Project 1
Paraoxonases:  Biomarkers of Susceptibility to Environmentally-Induced Diseases
Clement Furlong, Director

The overall aim of this project is to investigate various aspects of the functions and roles of two paraoxonases (PON1 and PON2) in determining susceptibility to environmentally-induced neurotoxicity and neurodegenerative diseases, with the goal of increasing confidence in their use as reliable markers of susceptibility for use in molecular epidemiology studies.

One aspect of the project focuses on the role of PON1 in modulating the toxicity and neurotoxicity of OPs derived from exposure to mixtures of these compounds. Carboxylesterases, which are crucial for detoxifying malathion/malaozon and pyrethroids, are inhibited by the oxons of chlorpyrifos and diazinon. Genetic variability of PON1 affects the detoxication of these oxons and thereby the sensitivity to malathion/malaoxon and pyrethroid exposures. A second aspect of the research examines the roles of PON1 and PON2 in Parkinson’s disease. More recent studies have examined the relationship of PON1 status to ALS. In related research, we have shown that low PON1 levels are a risk factor for carotid artery disease. The examination of other substrates of PONs 1, 2 and 3 have shown that all three of these proteins inactivate the quorum sensing factors of Pseudomonads.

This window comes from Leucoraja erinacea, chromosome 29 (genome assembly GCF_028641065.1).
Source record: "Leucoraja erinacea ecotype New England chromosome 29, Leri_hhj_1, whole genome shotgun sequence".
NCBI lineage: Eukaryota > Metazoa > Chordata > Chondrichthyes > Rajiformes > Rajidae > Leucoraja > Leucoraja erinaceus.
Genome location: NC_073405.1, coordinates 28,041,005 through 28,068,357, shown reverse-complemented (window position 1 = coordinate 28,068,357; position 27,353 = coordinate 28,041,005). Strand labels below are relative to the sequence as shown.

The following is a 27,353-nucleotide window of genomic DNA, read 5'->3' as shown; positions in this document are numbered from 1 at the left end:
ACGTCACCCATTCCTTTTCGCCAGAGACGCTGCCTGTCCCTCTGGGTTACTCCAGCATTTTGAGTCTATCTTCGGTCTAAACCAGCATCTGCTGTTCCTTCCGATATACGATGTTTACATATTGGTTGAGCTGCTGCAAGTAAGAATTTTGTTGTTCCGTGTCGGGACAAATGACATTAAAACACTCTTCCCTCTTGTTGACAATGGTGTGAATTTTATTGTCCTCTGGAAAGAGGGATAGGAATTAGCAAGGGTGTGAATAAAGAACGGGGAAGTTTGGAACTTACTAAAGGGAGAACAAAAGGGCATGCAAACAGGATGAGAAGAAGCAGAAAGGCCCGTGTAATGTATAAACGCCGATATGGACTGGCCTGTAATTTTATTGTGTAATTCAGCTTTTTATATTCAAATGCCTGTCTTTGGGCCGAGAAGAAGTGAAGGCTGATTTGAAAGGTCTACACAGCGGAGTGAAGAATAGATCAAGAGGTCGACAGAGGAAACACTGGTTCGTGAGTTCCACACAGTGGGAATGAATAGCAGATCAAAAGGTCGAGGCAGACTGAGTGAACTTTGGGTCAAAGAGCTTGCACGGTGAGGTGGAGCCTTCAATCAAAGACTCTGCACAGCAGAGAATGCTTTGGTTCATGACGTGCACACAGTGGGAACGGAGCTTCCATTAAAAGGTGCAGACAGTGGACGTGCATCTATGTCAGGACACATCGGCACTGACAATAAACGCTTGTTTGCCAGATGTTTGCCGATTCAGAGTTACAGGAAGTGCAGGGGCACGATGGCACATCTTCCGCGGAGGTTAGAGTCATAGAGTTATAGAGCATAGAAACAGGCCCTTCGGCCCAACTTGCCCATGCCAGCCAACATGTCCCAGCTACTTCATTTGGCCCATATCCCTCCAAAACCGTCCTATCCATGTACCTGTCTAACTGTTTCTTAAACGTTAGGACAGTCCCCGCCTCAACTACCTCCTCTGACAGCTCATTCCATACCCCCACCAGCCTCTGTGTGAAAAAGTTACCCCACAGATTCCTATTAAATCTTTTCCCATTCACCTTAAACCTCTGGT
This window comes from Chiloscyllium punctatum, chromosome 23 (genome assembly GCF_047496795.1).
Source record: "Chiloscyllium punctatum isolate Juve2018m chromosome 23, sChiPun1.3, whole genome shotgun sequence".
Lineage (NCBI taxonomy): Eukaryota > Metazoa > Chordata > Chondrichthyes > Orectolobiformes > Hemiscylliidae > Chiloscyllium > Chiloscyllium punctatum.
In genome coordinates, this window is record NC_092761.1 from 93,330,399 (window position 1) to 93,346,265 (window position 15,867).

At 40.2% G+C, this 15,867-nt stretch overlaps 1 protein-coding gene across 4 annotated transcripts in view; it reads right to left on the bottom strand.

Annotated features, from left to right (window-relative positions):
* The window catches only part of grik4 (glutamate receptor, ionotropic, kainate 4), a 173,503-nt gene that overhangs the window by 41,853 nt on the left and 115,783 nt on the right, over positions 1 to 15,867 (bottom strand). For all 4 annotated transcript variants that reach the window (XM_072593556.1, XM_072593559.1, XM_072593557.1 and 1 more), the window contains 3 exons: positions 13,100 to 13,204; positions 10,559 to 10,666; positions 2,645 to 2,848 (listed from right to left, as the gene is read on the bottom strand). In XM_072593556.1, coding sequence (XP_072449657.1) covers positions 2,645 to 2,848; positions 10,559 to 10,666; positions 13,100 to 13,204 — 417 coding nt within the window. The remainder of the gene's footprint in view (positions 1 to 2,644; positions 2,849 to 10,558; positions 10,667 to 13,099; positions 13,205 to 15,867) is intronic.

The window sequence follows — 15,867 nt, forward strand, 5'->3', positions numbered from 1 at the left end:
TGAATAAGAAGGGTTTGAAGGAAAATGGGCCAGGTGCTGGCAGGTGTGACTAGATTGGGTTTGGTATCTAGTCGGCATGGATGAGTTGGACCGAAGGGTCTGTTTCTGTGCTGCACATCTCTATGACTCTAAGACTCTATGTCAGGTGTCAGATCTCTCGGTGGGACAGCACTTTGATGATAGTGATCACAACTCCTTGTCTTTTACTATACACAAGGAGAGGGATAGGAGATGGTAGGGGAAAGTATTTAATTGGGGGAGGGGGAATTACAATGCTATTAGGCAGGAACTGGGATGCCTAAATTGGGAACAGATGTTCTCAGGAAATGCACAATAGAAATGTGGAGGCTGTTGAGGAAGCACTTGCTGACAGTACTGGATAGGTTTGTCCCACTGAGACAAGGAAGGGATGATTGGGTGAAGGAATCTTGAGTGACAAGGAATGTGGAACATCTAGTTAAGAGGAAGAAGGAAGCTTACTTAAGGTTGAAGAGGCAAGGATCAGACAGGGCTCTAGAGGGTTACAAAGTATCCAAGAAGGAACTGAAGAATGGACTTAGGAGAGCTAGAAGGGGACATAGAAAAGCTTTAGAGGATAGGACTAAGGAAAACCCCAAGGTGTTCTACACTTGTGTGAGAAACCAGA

© 2007-2015 Department of Environmental and Occupational Health Sciences, University of Washington